What’s up at Boston-area art galleries
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John Goodyear’s works are so playful that it’s easy to ignore their seriousness. His show at David Hall Fine Art spans five decades, and from the start he has explored perception by activating the viewer’s eye. His works — call them kinetic paintings, call them Op Art (he was included in “The Responsive Eye,’’ the Museum of Modern Art’s 1965 Op Art survey) — literally move. They shift and turn, their composition constantly changing, and we’re compelled to keep looking.
“Black and Red Movement,” made in 1964, features a zigzag pattern of black on red behind a screen made of vertical black and red slats. Push the screen to the side and it swings, entering into a shimmering, winking dance with the painting beneath. Works such as these — “Rising Blue” is another — are a gas: They’re interactive and they affect a sweet retinal buzz.
But Goodyear uses the format to make deeper and more inquisitive pieces, such as “Diving Board” (1983), in which he prods at the line between figuration and abstraction. Forms on the backing canvas are painted in a checkerboard pattern. Set the white screen moving, and they animate: a diver’s foot takes off, and the board arcs and springs below. When the screen moves too slow or too fast, the image stutters, but at just the right speed, everything miraculously clicks into place.
The artist also paints on a series of four-sided poles, which the viewer may spin. For “Paesaggio (After Fra Angelico)” (2011), he re-creates in a cartoony line portions of a gamboling, expansive 15th-century landscape and village scene by the early Renaissance painter. Goodyear’s version is considerably condensed, but spin the poles and bits of action and contours of land ripple over the picture plane, offering glimpses of narrative. The experience puts a modern, fragmented twist on a painting that likewise does not invite the eye to rest.
Goodyear’s work asks how we make sense of what we see, and it points out how random, and how magical, that process is.
Gillespie raised spirits
It’s a weird joy to see paintings by Gregory Gillespie, the Massachusetts artist who died in 2000 at 64. He has faded off the radar screen since Nielsen Gallery, which represented him, closed in 2009. Gallery NAGA has taken up the cause. Gillespie’s paintings are so good because he knew color, he knew how to wield a brush, and because the works are dark, troubled, and occasionally exuberant.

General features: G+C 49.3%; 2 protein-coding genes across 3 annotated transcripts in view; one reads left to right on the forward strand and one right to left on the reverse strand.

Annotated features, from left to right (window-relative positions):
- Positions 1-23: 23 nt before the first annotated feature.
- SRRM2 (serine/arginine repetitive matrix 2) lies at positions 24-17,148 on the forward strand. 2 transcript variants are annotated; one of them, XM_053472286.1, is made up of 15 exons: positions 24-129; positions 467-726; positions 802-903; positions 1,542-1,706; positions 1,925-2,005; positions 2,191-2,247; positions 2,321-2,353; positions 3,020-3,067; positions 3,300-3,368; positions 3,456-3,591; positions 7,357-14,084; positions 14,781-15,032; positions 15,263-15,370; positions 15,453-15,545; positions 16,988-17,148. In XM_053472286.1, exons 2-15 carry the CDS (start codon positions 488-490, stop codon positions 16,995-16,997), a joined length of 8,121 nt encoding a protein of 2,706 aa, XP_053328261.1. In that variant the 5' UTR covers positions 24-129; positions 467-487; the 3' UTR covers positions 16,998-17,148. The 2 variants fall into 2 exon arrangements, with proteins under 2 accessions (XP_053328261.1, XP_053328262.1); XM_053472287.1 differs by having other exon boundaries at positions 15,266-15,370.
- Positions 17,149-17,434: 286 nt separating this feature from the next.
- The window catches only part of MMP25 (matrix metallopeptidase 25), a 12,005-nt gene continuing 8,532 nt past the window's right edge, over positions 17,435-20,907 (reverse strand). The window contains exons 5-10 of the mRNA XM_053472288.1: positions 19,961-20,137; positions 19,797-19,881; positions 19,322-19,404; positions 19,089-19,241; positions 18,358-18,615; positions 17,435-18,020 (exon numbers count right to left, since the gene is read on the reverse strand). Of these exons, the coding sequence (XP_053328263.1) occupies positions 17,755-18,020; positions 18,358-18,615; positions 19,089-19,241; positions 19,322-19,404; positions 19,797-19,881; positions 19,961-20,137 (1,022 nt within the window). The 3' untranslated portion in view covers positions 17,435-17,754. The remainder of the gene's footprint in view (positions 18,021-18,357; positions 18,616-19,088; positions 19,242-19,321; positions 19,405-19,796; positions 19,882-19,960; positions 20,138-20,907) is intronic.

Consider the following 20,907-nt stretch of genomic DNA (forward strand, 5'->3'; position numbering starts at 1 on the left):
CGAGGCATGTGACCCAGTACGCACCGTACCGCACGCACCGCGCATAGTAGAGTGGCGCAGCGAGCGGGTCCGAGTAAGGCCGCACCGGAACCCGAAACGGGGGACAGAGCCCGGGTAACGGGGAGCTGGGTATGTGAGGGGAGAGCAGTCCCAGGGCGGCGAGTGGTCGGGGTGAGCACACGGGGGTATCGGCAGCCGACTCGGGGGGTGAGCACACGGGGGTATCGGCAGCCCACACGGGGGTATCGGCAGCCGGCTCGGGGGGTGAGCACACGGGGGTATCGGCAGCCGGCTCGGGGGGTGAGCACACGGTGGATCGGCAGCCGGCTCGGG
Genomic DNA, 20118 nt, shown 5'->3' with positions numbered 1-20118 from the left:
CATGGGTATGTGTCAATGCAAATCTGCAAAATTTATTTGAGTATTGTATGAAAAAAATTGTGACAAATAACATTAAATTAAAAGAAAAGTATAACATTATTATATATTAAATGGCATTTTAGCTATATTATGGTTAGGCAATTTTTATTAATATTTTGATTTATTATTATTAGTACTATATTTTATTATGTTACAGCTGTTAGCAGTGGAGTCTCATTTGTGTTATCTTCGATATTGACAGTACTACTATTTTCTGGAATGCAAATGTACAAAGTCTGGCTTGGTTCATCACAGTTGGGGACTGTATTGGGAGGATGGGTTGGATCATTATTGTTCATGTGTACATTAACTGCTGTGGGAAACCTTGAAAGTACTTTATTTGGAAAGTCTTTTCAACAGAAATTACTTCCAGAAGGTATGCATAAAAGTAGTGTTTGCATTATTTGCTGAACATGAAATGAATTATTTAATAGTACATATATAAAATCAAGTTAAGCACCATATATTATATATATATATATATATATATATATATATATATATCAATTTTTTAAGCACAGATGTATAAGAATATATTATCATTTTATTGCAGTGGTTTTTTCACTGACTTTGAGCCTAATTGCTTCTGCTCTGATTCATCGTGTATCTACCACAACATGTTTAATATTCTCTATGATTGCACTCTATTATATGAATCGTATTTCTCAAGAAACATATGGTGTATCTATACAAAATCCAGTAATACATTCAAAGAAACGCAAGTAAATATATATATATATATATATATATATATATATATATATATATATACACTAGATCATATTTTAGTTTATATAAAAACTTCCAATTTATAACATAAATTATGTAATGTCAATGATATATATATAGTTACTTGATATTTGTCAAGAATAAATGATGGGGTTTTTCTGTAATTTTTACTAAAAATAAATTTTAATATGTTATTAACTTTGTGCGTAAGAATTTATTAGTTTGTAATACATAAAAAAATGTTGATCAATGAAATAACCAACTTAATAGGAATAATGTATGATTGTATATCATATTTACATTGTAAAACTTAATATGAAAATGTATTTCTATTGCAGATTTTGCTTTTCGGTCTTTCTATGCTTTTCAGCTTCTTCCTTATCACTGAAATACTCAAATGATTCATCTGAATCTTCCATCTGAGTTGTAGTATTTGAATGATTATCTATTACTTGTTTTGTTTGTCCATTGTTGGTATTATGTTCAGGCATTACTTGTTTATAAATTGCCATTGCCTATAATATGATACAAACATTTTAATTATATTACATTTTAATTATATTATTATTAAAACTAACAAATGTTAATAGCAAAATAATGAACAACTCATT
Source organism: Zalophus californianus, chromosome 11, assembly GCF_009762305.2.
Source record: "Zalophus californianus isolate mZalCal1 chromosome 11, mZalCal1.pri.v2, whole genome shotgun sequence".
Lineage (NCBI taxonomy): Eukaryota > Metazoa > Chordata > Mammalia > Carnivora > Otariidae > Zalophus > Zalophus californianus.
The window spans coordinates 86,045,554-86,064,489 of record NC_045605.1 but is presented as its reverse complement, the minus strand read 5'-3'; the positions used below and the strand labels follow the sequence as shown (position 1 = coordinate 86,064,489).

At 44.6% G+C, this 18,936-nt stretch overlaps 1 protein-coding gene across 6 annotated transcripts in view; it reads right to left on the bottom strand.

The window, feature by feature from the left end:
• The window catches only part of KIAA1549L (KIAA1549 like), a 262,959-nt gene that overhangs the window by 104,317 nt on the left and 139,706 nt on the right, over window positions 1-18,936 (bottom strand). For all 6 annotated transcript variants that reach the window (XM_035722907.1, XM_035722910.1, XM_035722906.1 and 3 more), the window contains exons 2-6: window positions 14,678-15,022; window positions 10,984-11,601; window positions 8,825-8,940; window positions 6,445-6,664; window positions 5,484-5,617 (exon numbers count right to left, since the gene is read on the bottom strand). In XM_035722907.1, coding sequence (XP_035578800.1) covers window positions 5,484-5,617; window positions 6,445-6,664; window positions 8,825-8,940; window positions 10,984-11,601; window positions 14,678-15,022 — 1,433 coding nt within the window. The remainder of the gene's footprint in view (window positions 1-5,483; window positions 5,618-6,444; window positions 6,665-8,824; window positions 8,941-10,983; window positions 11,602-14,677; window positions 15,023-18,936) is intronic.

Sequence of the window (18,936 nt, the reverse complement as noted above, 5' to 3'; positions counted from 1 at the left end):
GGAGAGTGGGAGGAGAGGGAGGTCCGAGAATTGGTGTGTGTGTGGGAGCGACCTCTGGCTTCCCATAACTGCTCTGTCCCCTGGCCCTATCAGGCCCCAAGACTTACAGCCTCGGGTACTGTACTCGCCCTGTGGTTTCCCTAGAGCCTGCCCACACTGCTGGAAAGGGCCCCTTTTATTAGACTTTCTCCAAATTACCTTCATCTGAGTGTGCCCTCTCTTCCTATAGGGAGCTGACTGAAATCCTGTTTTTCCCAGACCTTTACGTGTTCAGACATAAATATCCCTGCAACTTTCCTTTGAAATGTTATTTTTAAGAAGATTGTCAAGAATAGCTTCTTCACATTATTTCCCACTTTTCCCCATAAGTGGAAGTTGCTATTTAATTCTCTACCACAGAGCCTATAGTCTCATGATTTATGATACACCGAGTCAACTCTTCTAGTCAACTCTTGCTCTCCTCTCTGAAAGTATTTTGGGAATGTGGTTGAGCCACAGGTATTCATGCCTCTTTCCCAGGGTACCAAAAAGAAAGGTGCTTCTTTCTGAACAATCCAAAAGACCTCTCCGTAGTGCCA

Gillespie made hallucinatory and mystical paintings as well as portraits, self-portraits, and landscapes. The small and riveting “Untitled (Fertility Goddess)” is all black and sepia, depicting a lithe figure with a great, eye-like form coiling in the belly, a vagina that dangles like a penis, and a head that is part human, part cobra. It’s a threatening deity, hinting that fertility is a power to be reckoned with.
The self-portraits, with their cool blue eyes, are blunt and dissatisfied, yet artistically cunning. In “Self Portrait With Banana,” a cutout wood panel, the artist looks as if he’s had a hard night: His sad eyes, reddened nose, and harsh whiskers confront us as he peers out over a painterly filigree that could be taken for a banana.
“Self Portrait With Yellow Background” riffs on van Gogh, with its loose, paint-loaded brush strokes and the wild yellow background. Gillespie’s skin is red and mottled, almost scabrous. A sun pattern radiating on his forehead suggests the mystical wisdom of the third eye.
The title of the most provocative work here, “Manger Scene,” implies the Nativity. This manger is inhabited by the monstrous bust of a goddess, perhaps Hindu or Tibetan, a nude woman in a hat and slippers with her back to us, probably Gillespie’s wife, Peg (a regular subject), and at the center, a nude woman painted over with trompe l’oeil streaks of masking tape so that she’s barely visible. Outside, there are more nude figures, and in the distance, a bustling Brueghel-type village.
Gillespie studied Eastern religions, but he was born a Catholic, and the figures in the manger are clearly his own feminine Trinity. We can speculate that the masked woman at the center represents his mother, who spent most of his boyhood in a mental hospital.
The artist hanged himself in his studio. He left behind a vital and deeply felt body of work.
Time chatters, passes
Christian Boltanski, a forceful French artist with a penchant for memorializing, has a three-channel video project, “6 Septembres,” up at the Carpenter Center for the Visual Arts at Harvard University. It feels slight in contrast to much of his oeuvre; his work can be deeply affecting.Continued...